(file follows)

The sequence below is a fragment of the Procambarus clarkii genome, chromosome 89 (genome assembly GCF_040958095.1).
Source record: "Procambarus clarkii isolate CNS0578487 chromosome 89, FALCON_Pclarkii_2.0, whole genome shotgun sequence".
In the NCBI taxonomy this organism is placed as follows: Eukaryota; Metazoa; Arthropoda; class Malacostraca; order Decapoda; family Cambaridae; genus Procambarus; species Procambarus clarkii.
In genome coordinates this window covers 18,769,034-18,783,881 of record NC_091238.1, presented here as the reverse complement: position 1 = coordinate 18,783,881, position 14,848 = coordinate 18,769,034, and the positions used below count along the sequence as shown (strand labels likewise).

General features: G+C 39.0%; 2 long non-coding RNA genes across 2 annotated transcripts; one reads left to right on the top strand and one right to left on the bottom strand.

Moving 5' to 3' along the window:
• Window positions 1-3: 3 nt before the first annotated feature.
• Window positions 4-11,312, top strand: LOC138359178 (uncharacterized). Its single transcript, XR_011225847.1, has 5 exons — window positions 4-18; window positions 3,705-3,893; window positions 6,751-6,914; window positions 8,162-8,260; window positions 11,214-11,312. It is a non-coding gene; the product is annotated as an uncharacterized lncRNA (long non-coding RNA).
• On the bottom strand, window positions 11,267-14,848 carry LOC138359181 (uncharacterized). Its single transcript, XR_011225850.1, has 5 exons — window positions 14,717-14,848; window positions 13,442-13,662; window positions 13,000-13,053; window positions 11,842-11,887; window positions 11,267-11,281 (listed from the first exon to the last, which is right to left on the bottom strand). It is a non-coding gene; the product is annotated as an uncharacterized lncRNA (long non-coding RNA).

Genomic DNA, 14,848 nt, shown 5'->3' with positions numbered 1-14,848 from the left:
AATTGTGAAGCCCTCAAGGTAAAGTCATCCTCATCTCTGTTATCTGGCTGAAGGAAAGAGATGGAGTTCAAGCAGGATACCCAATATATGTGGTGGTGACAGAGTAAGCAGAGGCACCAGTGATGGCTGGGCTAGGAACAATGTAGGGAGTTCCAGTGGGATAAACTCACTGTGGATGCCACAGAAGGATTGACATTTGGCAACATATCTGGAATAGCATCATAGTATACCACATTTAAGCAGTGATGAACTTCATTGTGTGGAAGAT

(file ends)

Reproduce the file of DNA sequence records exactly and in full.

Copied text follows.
The sequence below is a fragment of the Procambarus clarkii genome, chromosome 89 (genome assembly GCF_040958095.1).
Source record: "Procambarus clarkii isolate CNS0578487 chromosome 89, FALCON_Pclarkii_2.0, whole genome shotgun sequence".
In the NCBI taxonomy this organism is placed as follows: Eukaryota; Metazoa; Arthropoda; class Malacostraca; order Decapoda; family Cambaridae; genus Procambarus; species Procambarus clarkii.
In genome coordinates this window covers 18,769,034-18,783,881 of record NC_091238.1, presented here as the reverse complement: position 1 = coordinate 18,783,881, position 14,848 = coordinate 18,769,034, and the positions used below count along the sequence as shown (strand labels likewise).

General features: G+C 39.0%; 2 long non-coding RNA genes across 2 annotated transcripts; one reads left to right on the top strand and one right to left on the bottom strand.

Moving 5' to 3' along the window:
• Window positions 1-3: 3 nt before the first annotated feature.
• Window positions 4-11,312, top strand: LOC138359178 (uncharacterized). Its single transcript, XR_011225847.1, has 5 exons — window positions 4-18; window positions 3,705-3,893; window positions 6,751-6,914; window positions 8,162-8,260; window positions 11,214-11,312. It is a non-coding gene; the product is annotated as an uncharacterized lncRNA (long non-coding RNA).
• On the bottom strand, window positions 11,267-14,848 carry LOC138359181 (uncharacterized). Its single transcript, XR_011225850.1, has 5 exons — window positions 14,717-14,848; window positions 13,442-13,662; window positions 13,000-13,053; window positions 11,842-11,887; window positions 11,267-11,281 (listed from the first exon to the last, which is right to left on the bottom strand). It is a non-coding gene; the product is annotated as an uncharacterized lncRNA (long non-coding RNA).

Genomic DNA, 14,848 nt, shown 5'->3' with positions numbered 1-14,848 from the left:
AATTGTGAAGCCCTCAAGGTAAAGTCATCCTCATCTCTGTTATCTGGCTGAAGGAAAGAGATGGAGTTCAAGCAGGATACCCAATATATGTGGTGGTGACAGAGTAAGCAGAGGCACCAGTGATGGCTGGGCTAGGAACAATGTAGGGAGTTCCAGTGGGATAAACTCACTGTGGATGCCACAGAAGGATTGACATTTGGCAACATATCTGGAATAGCATCATAGTATACCACATTTAAGCAGTGATGAACTTCATTGTGTGGAAGAT